Endorsed by

WA’s first timber-framed office tower approved

A local council has approved an office tower in Fremantle to be constructed out of cross-laminated timber, in a first for Western Australia.

The six-storey building, designed by Harris Jenkins Architects, will comprise five office floors above a ground floor hosting a bar and restaurant. The building will also feature a suite of sustainability features, including an operable glass facade that will circulate fresh air and deliver maximum sunlight to all levels, while revealing the timber structure to the outside.

Cross-laminated timber buildings are increasingly being recognized as a sustainable alternative to concrete and steel, since emerging in Germany and Austria in the early 1990s. Among the buildings that have made use of the technology in Australia are Tzannes’s completed International House Sydney and its upcoming building at UNSW, Woodwork by NH Architecture, and 25 King by Bates Smart.

WA's first CLT office building by Harris Jenkins Architects.

WA’s first CLT office building by Harris Jenkins Architects.

Image: Harris Jenkins Architects and Yolk Property Group

Brad Pettitt, mayor of Fremantle, said the council was pleased with the sustainable credentials of the building.

“In recent years in Fremantle we’ve seen the construction of some really exciting sustainable buildings that are better places to live and work in, better for the environment and cheaper to operate,” he said. “To be home to WA’s first timber-framed office building will only enhance Fremantle’s reputation as a leader in sustainable development.”

He noted that the project would be the first new office project in the eastern end of Fremantle since a planning amendment in 2012 opened up a number of sites in the city for possible redevelopment.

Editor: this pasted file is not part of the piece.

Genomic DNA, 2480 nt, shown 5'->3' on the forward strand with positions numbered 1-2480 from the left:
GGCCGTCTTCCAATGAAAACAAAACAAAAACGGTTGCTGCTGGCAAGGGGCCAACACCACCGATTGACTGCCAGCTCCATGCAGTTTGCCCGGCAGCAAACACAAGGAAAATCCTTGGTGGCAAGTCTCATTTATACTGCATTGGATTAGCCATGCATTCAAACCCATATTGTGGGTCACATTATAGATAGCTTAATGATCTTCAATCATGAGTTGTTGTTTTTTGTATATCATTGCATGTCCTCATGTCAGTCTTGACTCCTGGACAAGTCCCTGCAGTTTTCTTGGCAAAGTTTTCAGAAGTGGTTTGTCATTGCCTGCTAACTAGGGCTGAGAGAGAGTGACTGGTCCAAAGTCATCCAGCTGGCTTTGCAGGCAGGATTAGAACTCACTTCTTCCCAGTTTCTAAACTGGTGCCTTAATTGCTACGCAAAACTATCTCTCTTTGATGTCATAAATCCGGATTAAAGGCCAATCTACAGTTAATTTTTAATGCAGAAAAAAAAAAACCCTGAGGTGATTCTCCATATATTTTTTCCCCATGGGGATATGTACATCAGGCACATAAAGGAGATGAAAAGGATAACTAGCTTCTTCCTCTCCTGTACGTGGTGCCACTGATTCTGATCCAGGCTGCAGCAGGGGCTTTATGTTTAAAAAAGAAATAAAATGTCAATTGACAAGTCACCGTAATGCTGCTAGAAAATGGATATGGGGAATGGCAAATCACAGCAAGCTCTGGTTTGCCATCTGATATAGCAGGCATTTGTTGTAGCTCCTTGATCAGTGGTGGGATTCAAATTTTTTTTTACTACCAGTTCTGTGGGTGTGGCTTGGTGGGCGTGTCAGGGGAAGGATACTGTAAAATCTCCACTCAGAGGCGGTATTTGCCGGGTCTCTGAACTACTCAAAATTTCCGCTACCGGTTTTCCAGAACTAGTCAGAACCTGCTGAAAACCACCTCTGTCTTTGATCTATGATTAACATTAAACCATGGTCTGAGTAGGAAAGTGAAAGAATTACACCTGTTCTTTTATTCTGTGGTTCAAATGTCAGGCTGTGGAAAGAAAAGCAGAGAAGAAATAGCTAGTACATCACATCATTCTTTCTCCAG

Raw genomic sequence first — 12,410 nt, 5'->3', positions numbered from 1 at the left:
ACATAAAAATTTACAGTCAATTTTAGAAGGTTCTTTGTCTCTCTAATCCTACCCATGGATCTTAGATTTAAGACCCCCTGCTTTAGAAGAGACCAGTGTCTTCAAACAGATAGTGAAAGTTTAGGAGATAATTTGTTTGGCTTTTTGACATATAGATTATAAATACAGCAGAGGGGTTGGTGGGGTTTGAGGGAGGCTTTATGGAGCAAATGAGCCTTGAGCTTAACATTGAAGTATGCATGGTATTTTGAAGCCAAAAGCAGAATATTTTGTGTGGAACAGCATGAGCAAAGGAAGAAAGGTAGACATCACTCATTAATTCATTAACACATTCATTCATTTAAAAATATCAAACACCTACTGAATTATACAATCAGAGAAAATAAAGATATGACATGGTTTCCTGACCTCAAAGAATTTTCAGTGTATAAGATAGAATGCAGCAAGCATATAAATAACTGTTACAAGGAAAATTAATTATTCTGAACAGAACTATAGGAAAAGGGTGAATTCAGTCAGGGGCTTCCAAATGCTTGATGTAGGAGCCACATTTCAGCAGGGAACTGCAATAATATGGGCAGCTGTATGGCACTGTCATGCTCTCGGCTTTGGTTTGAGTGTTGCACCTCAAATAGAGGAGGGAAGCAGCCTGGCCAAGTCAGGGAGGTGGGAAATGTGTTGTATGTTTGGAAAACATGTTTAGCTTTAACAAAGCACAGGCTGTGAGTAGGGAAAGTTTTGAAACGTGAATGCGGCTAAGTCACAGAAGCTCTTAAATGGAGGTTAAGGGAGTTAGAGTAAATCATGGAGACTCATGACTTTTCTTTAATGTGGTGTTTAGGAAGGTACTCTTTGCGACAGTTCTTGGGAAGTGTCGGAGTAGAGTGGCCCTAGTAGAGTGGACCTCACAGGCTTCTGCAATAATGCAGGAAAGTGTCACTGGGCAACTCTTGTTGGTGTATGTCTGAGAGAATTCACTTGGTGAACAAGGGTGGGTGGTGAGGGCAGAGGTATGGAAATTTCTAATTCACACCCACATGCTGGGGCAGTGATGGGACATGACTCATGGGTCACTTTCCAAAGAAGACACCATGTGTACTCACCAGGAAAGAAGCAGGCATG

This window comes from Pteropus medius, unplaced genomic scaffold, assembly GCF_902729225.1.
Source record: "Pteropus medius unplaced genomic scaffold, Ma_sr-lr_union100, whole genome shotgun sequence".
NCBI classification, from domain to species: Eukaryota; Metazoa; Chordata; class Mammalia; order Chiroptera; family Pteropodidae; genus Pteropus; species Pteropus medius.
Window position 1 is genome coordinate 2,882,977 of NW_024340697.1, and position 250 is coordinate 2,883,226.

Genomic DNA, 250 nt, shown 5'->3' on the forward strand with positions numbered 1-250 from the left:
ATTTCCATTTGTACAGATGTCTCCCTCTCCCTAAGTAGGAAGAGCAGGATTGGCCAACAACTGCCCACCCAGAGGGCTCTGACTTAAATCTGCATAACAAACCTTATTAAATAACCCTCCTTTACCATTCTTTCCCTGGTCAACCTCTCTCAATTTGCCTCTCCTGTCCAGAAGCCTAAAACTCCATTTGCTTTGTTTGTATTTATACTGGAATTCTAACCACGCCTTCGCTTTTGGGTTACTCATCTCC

<!— /5912001/AAU_AU_MR_side_300x250 —> <div id=’div-gpt-ad-1490926265173-2-mob’> <script> googletag.cmd.push(function() { // googletag.pubads().refresh([gptRespAdSlots[0]]); googletag.display(‘div-gpt-ad-1490926265173-2-mob’); }); </script> </div>

“It goes to show that it can take a long time for the planning decisions of the council to flow through to actual development, but it also demonstrates that the council’s plan to make Fremantle a more attractive investment destination is working.

“This project, along with the renewal of Kings Square and all the new residential developments in the city centre, will result in more people living and working in Fremantle and supporting the local economy.”

Related topics

More news

See all
Jordan Domjahn, winner of the 2019 Australian Design Graduate of the Year, Madeline Lester Excellence Award. Nominations open for DIA Graduate of the Year Awards program

The Design Institute of Australia’s Graduate of the Year Awards celebrate and support exceptional young Australian designers.

627 Chapel St. by Cox Architecture. Forrest Hill urban ‘island’ set for transformation

Cox Architecture’s design of a corporate tower in South Yarra is influenced by the local council’s 20-year-old vision for the surrounding precinct.

Beaconsfield housing for WPI by Studio Bright. Studio Bright’s affordable homes for vulnerable women approved

A proposed four-unit housing project designed by Studio Bright will provide vulnerable older women permanent, secure homes.

University of Melbourne, End of Trip Facilities by Searle x Waldron Architecture. ‘Making the city is a collective act’

A one-day symposium will see 16 Australian projects presented in pairs, which will highlight the architect’s role as a negotiate within an existing environment.

Most read

Latest on site

Calendar